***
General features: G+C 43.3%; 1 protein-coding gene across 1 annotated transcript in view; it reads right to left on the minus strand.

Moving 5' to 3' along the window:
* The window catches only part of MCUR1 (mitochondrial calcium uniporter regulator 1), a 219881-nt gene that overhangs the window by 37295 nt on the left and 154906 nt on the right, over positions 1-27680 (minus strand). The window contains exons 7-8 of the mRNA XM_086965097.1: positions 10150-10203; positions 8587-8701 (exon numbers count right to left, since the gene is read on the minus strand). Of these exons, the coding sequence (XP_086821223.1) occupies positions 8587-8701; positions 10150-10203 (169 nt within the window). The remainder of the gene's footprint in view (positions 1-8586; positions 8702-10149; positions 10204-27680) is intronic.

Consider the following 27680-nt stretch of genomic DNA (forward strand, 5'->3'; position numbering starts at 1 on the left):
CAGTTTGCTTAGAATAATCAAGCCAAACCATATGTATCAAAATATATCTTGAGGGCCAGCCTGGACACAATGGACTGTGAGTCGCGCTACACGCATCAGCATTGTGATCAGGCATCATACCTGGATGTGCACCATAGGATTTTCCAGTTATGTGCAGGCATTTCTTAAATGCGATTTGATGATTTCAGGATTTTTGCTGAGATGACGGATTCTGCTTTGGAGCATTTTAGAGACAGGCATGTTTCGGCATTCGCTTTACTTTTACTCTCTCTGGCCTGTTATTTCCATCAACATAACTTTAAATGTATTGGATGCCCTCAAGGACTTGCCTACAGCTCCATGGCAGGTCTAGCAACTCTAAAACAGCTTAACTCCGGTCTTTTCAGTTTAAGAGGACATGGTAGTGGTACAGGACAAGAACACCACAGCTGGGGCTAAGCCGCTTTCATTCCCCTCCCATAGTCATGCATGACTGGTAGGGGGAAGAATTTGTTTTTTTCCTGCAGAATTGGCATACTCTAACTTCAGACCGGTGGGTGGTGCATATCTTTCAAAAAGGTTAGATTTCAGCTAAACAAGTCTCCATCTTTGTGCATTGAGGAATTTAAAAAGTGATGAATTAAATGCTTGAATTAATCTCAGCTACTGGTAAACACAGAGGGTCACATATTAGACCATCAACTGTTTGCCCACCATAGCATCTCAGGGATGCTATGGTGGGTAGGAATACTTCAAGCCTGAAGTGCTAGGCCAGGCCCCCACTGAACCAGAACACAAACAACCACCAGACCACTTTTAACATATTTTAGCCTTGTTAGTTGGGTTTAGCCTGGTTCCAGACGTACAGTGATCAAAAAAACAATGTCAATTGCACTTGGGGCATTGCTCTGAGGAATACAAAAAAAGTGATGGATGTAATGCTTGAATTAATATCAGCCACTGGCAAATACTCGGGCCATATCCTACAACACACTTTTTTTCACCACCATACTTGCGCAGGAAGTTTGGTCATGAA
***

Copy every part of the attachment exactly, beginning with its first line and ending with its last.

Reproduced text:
General features: G+C 43.3%; 1 protein-coding gene across 1 annotated transcript in view; it reads right to left on the minus strand.

Moving 5' to 3' along the window:
* The window catches only part of MCUR1 (mitochondrial calcium uniporter regulator 1), a 219881-nt gene that overhangs the window by 37295 nt on the left and 154906 nt on the right, over positions 1-27680 (minus strand). The window contains exons 7-8 of the mRNA XM_086965097.1: positions 10150-10203; positions 8587-8701 (exon numbers count right to left, since the gene is read on the minus strand). Of these exons, the coding sequence (XP_086821223.1) occupies positions 8587-8701; positions 10150-10203 (169 nt within the window). The remainder of the gene's footprint in view (positions 1-8586; positions 8702-10149; positions 10204-27680) is intronic.

Consider the following 27680-nt stretch of genomic DNA (forward strand, 5'->3'; position numbering starts at 1 on the left):
CAGTTTGCTTAGAATAATCAAGCCAAACCATATGTATCAAAATATATCTTGAGGGCCAGCCTGGACACAATGGACTGTGAGTCGCGCTACACGCATCAGCATTGTGATCAGGCATCATACCTGGATGTGCACCATAGGATTTTCCAGTTATGTGCAGGCATTTCTTAAATGCGATTTGATGATTTCAGGATTTTTGCTGAGATGACGGATTCTGCTTTGGAGCATTTTAGAGACAGGCATGTTTCGGCATTCGCTTTACTTTTACTCTCTCTGGCCTGTTATTTCCATCAACATAACTTTAAATGTATTGGATGCCCTCAAGGACTTGCCTACAGCTCCATGGCAGGTCTAGCAACTCTAAAACAGCTTAACTCCGGTCTTTTCAGTTTAAGAGGACATGGTAGTGGTACAGGACAAGAACACCACAGCTGGGGCTAAGCCGCTTTCATTCCCCTCCCATAGTCATGCATGACTGGTAGGGGGAAGAATTTGTTTTTTTCCTGCAGAATTGGCATACTCTAACTTCAGACCGGTGGGTGGTGCATATCTTTCAAAAAGGTTAGATTTCAGCTAAACAAGTCTCCATCTTTGTGCATTGAGGAATTTAAAAAGTGATGAATTAAATGCTTGAATTAATCTCAGCTACTGGTAAACACAGAGGGTCACATATTAGACCATCAACTGTTTGCCCACCATAGCATCTCAGGGATGCTATGGTGGGTAGGAATACTTCAAGCCTGAAGTGCTAGGCCAGGCCCCCACTGAACCAGAACACAAACAACCACCAGACCACTTTTAACATATTTTAGCCTTGTTAGTTGGGTTTAGCCTGGTTCCAGACGTACAGTGATCAAAAAAACAATGTCAATTGCACTTGGGGCATTGCTCTGAGGAATACAAAAAAAGTGATGGATGTAATGCTTGAATTAATATCAGCCACTGGCAAATACTCGGGCCATATCCTACAACACACTTTTTTTCACCACCATACTTGCGCAGGAAGTTTGGTCATGAA